“I will face my fear. I will permit it to pass over me and through me. And when it has gone past, I will turn the inner eye to see its path.”
We do understand that fear can be overcome. A celebration of this feat is momentous, it’s embedded into our culture through triumph and story. The remedy is quite simple: face it. Easier said than done. Fears give us over to a psychosis, without our consent. It can become anathema to even acknowledge our fears, let alone dive into the fire.
But what does it mean to ‘face it,’ truly? What if facing our fear simply meant a sincere attempt at understanding it? Such an endeavor would involve introspection, conversation, writing or speaking your truths about what your fears may be, and doing it aloud. How much do we keep locked up inside our inner consciousness, in darkness, unrevealed to those important to us? And yet, what is there in this world that cannot be further illuminated, understood, and appreciated under the sunlight? Fear is inherent, it is ancient, and it is in our DNA; it may not be as simple as a description of a problem to be dispensed of a solution, as in a calculation. But I posit, that our fears are made up of components that can be expressed. And they should be expressed; we should be facing up with them.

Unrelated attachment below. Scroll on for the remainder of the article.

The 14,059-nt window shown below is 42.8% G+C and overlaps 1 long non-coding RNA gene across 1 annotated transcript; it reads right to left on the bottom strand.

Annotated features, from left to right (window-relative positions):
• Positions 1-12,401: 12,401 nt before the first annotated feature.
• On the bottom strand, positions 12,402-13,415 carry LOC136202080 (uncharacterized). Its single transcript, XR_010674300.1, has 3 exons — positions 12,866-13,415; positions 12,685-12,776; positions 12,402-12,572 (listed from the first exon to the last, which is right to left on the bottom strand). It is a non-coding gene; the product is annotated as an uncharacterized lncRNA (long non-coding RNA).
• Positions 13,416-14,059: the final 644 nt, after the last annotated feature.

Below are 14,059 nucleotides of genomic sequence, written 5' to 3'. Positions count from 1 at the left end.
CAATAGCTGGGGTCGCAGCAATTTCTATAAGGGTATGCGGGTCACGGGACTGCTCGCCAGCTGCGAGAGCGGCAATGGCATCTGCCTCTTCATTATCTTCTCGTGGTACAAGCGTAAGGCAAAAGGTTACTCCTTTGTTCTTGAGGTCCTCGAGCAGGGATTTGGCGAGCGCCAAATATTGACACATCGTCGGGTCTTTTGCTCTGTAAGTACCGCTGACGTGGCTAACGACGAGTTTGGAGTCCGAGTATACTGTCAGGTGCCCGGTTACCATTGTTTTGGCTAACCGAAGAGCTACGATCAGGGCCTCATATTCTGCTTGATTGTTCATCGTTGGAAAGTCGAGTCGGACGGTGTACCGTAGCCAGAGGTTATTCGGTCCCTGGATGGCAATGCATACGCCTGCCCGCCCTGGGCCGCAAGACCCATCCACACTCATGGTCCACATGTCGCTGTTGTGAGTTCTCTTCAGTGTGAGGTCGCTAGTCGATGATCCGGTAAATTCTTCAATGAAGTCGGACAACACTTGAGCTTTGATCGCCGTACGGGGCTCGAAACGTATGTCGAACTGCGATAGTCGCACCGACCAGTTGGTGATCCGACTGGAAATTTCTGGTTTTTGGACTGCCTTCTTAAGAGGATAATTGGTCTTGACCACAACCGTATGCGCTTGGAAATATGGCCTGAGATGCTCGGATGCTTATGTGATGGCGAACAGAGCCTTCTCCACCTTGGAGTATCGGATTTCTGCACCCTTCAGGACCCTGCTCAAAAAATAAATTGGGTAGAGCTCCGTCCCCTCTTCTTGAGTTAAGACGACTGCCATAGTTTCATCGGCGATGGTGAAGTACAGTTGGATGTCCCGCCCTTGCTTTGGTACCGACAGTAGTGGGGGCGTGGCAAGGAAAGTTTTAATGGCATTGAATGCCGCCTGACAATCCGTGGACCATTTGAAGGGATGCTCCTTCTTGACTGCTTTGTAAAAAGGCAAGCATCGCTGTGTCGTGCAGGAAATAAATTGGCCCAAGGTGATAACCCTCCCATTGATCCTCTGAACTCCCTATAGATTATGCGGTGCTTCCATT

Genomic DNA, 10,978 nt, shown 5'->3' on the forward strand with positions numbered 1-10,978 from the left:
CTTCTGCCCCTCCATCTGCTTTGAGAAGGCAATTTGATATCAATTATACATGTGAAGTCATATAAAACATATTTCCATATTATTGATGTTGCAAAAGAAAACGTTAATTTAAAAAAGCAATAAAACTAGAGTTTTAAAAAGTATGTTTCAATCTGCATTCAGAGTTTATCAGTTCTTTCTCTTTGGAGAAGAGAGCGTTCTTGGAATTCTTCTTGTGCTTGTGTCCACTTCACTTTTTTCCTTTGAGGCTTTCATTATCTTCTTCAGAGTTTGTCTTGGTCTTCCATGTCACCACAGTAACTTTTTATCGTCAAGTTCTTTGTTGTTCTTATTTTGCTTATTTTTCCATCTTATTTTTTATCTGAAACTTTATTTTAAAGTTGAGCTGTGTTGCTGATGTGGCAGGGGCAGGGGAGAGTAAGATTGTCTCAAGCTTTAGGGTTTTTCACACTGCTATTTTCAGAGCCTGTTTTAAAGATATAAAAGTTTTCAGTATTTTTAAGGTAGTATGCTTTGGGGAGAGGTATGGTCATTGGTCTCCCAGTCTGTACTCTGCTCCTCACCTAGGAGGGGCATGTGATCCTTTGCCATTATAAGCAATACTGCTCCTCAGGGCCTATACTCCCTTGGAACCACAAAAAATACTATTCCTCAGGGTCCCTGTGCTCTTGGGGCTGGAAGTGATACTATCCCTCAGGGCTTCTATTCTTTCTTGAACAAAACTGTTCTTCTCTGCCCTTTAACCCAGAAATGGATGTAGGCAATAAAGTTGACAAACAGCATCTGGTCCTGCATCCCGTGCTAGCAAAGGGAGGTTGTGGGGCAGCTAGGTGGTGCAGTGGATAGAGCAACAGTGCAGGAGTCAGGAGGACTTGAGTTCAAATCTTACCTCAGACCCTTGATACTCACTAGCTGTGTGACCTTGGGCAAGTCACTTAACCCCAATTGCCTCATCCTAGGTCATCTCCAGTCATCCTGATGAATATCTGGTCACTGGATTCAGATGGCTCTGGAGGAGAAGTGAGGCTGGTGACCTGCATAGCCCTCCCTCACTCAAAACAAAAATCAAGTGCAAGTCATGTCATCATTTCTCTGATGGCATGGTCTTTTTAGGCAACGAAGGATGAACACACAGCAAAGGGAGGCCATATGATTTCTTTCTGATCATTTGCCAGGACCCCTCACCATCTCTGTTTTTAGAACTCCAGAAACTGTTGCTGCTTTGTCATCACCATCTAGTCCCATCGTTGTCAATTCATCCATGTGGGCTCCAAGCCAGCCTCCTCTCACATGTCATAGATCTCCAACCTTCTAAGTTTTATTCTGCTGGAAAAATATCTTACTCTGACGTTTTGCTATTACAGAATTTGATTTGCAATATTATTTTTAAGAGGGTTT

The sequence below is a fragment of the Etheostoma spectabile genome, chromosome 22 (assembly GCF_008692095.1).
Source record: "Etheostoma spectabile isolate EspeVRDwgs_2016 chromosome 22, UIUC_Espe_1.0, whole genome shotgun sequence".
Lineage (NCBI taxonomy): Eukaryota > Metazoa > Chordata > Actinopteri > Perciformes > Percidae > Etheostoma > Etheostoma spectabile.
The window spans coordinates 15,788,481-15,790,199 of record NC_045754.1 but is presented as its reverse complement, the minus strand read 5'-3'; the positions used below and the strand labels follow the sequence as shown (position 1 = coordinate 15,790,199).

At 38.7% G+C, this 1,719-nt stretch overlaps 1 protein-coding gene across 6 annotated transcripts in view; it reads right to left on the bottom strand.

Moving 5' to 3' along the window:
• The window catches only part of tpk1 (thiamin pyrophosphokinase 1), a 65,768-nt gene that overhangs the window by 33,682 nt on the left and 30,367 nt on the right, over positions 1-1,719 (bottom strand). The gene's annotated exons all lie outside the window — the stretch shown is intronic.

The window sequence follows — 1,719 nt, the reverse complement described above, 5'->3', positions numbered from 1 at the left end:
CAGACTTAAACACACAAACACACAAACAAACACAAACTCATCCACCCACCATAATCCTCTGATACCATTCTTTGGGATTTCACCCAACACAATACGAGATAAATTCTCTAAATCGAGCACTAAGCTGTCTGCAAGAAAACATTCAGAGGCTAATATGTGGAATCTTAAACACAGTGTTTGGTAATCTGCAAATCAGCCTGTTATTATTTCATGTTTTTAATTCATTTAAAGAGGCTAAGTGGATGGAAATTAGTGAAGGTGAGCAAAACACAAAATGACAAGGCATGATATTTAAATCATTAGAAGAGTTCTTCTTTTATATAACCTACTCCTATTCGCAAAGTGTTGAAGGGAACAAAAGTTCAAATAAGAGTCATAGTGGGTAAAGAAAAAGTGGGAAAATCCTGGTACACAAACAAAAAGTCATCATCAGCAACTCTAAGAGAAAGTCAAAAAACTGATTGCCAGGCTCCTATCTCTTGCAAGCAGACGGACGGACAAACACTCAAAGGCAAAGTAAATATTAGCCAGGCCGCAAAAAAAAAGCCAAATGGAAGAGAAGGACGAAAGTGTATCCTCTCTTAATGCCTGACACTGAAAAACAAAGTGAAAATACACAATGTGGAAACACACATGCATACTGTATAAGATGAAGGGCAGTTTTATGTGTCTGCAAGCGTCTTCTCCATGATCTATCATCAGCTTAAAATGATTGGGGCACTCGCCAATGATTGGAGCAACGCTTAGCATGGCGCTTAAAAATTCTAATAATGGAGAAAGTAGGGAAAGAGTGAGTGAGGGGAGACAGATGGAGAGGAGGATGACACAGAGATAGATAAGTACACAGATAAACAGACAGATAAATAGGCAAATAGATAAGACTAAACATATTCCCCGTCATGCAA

Just as Paul Atreides in Dune, we should be taking the Gom Jabbar.
If we cannot see what is happening, how our fear may be controlling us to ends we do not desire, then how can we hope to counter such slips into oblivion? To be able to observe our fears as objectively as possible, understand them and unpack their components — to see from whence such fear has been spawned in our mindspace — would mean a measure of enlightenment. To comprehend our fears would be to begin to dispel them.
Within each of our routines and behaviors, what is the driving force? Try to step back and inspect them. Determine what is real about your own fears and their role in your life.
~ Why do I talk to this person in this way?
~ What am I avoiding here?
~ Why don’t I want to go?
~ Why have I chosen to be here?
~ Why does this feel incomplete?
~ What am I running away from?
~ Who am I trying to be?
~ Why do this?
Turning the inner eye to the path of the fear — you can see it. If the fear is faced / comprehended, the reality of what it truly is and what it means for the person facing it is acknowledged. Upon this peak of understanding, then the adverse conditions generated by it can be followed through to their source and dealt with as the illusions, i.e. the ‘nothing,’ that they are.
What we are left with is the instinctive and biological powers fear can afford. The fear of failure courses through your veins and spurs you to do everything you can to succeed. The fear of putting yourself out there, to be vulnerable, open to criticism, open to love — maintains for you the supremely vital importance of this eventual action. In effect, you need to experience this, especially because it is hard.
Upon the shores of this enlightenment, fears experienced past, present, and future can be perceived simply as catalysts for the changes necessary for self-growth. The fact that such an objective perspective is currently out of reach does not make the sentiment an untruth, nor does it mean it isn’t worth striving for. ~